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Disaster strikes in the vineyards

From powdery mildew striking the vines to plague and fire, the Groot Constantia estate has been challenged to say the least, but through the years passion and legacy prevailed.  Under the ownership of the Cape government, the Groot Constantia Control Board was established in 1976 to take charge of the viticulture on the farm.

In 1984 Groot Constantia and Hoop op Constantia were declared National Monuments.

  • In 1859 disaster struck in the form of the wine disease "Oidium Tuckeri", popularly known as powdery mildew.  Jacob's oldest son Hendrik treated the vines with sulphur and partly succeeded in combatting the disease.
  • Phylloxera is a root louse that attacks the “vitis vinifera” grapevines, eventually causing their death. A massive infestation of Phylloxera took place in Europe and America at the same time, destroying millions of acres of grapevines. During the plague it was discovered that America's “vitis labrusca” grapevines were immune to Phylloxera.  From that time onwards most “vitis vinifera” grapevines have been grafted onto “vitis labrusca” roots making the vinifera vines highly resistant to Phylloxera.
  • By 1872 Jacob Pieter was bankrupt and could no longer meet his obligations.  He appeared in the Cape Supreme Court and was declared insolvent.  Groot Constantia however was to remain in his estate until 1885. Jacob left the farm and went to live in Plumstead where he died in 1875.  He was buried in the Groot Constantia graveyard.
  • Henry Clifford de Meillon was married to Maria Catharina Duckitt.  After his mother's death in 1867 Henry, his wife Maria and their seven children moved from the Jonkershuis into the farmstead.  Their eighth child was born two years later on the farmstead.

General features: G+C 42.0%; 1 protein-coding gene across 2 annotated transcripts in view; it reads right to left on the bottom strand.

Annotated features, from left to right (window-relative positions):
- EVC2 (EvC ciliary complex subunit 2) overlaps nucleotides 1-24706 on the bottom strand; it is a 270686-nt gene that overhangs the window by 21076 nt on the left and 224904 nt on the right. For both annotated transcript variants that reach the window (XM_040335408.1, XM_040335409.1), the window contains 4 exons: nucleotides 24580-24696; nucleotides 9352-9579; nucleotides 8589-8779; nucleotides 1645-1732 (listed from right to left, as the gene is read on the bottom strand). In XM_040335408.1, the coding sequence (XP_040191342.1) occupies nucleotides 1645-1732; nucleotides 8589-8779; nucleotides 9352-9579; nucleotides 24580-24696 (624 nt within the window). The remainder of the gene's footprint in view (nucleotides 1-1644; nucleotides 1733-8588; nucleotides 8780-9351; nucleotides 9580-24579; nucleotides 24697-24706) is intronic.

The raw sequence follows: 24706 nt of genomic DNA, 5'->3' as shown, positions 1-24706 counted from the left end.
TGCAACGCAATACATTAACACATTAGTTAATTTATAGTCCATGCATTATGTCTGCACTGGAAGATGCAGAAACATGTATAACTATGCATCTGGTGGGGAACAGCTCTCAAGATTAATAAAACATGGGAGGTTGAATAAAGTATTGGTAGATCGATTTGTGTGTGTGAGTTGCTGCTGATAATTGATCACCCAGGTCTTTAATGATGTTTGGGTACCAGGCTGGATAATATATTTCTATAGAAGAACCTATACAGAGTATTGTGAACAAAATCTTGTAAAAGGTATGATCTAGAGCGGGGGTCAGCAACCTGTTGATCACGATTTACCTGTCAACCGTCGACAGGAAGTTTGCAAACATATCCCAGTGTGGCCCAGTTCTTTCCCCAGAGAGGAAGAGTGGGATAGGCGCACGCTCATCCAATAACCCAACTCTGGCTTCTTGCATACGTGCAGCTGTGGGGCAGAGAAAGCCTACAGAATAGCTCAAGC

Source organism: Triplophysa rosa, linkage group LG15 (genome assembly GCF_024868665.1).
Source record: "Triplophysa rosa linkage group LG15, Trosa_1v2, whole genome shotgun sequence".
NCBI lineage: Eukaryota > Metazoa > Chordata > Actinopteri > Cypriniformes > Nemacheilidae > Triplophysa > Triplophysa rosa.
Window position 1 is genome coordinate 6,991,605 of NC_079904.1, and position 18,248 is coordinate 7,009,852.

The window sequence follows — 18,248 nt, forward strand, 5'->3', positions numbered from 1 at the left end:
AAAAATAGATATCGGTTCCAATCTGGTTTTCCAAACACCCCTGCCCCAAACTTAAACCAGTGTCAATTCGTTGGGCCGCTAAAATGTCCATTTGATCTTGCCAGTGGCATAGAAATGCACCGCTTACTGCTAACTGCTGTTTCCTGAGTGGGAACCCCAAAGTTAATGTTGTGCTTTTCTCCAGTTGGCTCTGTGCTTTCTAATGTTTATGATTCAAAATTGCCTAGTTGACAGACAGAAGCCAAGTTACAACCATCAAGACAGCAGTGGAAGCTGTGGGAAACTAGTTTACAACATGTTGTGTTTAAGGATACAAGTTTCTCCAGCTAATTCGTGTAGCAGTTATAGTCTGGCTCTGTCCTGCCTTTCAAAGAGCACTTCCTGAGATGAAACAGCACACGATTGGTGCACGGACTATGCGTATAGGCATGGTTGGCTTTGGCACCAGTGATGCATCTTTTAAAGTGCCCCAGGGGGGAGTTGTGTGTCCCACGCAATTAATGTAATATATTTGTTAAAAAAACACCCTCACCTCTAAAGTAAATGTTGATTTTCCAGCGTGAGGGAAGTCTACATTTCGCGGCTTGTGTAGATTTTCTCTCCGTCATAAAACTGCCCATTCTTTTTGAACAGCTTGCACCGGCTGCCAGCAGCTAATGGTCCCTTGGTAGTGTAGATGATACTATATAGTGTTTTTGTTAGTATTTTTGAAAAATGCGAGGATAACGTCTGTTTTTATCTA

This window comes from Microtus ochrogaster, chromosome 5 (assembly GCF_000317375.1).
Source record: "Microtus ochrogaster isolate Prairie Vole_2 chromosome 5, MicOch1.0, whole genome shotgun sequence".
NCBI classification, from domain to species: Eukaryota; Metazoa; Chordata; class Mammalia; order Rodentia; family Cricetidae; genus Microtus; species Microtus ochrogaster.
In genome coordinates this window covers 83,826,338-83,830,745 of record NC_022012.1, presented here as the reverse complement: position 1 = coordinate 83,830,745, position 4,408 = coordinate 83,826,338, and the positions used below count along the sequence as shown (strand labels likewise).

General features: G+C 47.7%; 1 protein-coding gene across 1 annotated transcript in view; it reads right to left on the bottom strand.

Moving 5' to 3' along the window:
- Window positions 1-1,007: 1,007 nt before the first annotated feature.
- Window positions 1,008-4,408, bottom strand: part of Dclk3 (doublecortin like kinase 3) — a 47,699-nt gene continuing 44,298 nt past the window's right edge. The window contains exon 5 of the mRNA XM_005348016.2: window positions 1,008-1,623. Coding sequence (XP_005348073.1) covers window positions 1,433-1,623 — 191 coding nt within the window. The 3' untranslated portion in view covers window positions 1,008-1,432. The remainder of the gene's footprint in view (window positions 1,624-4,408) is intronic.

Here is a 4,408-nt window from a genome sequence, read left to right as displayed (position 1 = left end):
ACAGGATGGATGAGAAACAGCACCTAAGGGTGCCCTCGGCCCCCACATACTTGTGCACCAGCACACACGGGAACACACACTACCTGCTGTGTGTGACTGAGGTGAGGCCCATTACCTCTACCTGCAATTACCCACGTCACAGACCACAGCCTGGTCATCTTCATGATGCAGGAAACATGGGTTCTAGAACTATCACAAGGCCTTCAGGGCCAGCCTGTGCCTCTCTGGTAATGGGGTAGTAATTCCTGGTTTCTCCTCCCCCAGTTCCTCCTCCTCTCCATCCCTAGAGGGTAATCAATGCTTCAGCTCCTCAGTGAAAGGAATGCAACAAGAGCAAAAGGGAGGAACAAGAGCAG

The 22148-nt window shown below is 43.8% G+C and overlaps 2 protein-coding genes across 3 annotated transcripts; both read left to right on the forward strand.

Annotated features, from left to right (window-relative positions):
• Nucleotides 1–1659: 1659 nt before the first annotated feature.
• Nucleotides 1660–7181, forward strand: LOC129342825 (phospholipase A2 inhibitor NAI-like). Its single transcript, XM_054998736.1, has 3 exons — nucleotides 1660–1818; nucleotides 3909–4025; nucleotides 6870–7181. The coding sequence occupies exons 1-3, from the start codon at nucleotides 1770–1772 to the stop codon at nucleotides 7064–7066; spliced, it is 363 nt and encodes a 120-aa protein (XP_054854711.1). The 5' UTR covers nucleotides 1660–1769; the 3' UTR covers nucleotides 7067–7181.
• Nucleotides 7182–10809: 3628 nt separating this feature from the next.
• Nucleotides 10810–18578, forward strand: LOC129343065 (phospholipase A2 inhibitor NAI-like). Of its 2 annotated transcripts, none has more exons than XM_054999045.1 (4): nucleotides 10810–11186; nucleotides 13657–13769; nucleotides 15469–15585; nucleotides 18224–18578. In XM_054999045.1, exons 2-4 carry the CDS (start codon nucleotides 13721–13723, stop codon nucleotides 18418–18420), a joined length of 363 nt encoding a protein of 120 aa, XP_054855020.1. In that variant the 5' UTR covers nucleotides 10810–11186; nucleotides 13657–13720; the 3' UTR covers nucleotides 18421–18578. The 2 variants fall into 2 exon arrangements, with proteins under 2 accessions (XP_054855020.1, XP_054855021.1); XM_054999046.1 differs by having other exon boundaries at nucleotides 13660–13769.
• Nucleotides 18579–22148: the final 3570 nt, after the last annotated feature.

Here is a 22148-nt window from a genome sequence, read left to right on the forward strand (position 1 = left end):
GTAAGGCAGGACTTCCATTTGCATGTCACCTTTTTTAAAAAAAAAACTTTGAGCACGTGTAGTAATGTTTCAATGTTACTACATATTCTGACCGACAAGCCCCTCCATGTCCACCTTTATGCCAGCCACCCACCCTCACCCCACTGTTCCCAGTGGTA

• Phylloxera must have been a plague to the Cloete’s for a long time, because in 1875 Henry left for France to study remedies for the disease.  He stayed there for ten years.  Henry's son Freddie acted as farm manager, and his son Jacob managed the estate's office in Adderley Street, Cape Town.
  • Henry returned from Europe and it was decided to sell Groot Constantia by auction.  On 1st October 1885 the Cape Government became the new owner, having bought the farm for a mere £5,275.  When compared to the amount of £18,750 paid in 1824, the sad state of the vines on the farm was evident.
  • The Cape Government used the farm as an experimental wine farm.  A setback occurred when Phylloxera invaded the farm in 1899.  The American wild vine stock was used to combat the plague.
  • Just before Christmas 1925 a fire gutted the historic farmstead.  This probably saved Groot Constantia because the government was forced to take a fresh look at the estate.  The house was restored under the chairmanship of the architect Franklin Kendall.  Alfred de Pass, from 1927 until his death in 1952, donated and bought objects for the Manor house and refurbished it.
  • In 1963 control of the farm was handed over to the Agricultural Technical Service.  In 1969 the South African Cultural History Museum, presently part of Iziko Museums of Cape Town, became responsible for the running of the farmstead and historic “Cloete” wine cellar. 
  • During 1971 a wine museum was established in a part of the wine cellar by the South African Cultural History Museum.  In 1974 this was closed and demolished. 
  • In 1975 Hoop op Constantia and part of Nova Constantia were consolidated with Groot Constantia.  An adjoining property, Coleyn, followed in the early 1980s. 
  • The Groot Constantia Control Board was established in 1976 to take charge of the viticulture on the farm.  In 1984 Groot Constantia and Hoop op Constantia were declared National Monuments.
  •  In 1993 ownership of the entire estate was transferred from the government to an independent company, named Groot Constantia Trust.  The main aim of the Trust is to preserve and maintain the cultural heritage of the estate for posterity.

Did you know?

Henry returned from Europe and it was decided to sell Groot Constantia by auction. On 1st October 1885 the Cape Government became the new owner, having bought the farm for a mere £5,275.

 

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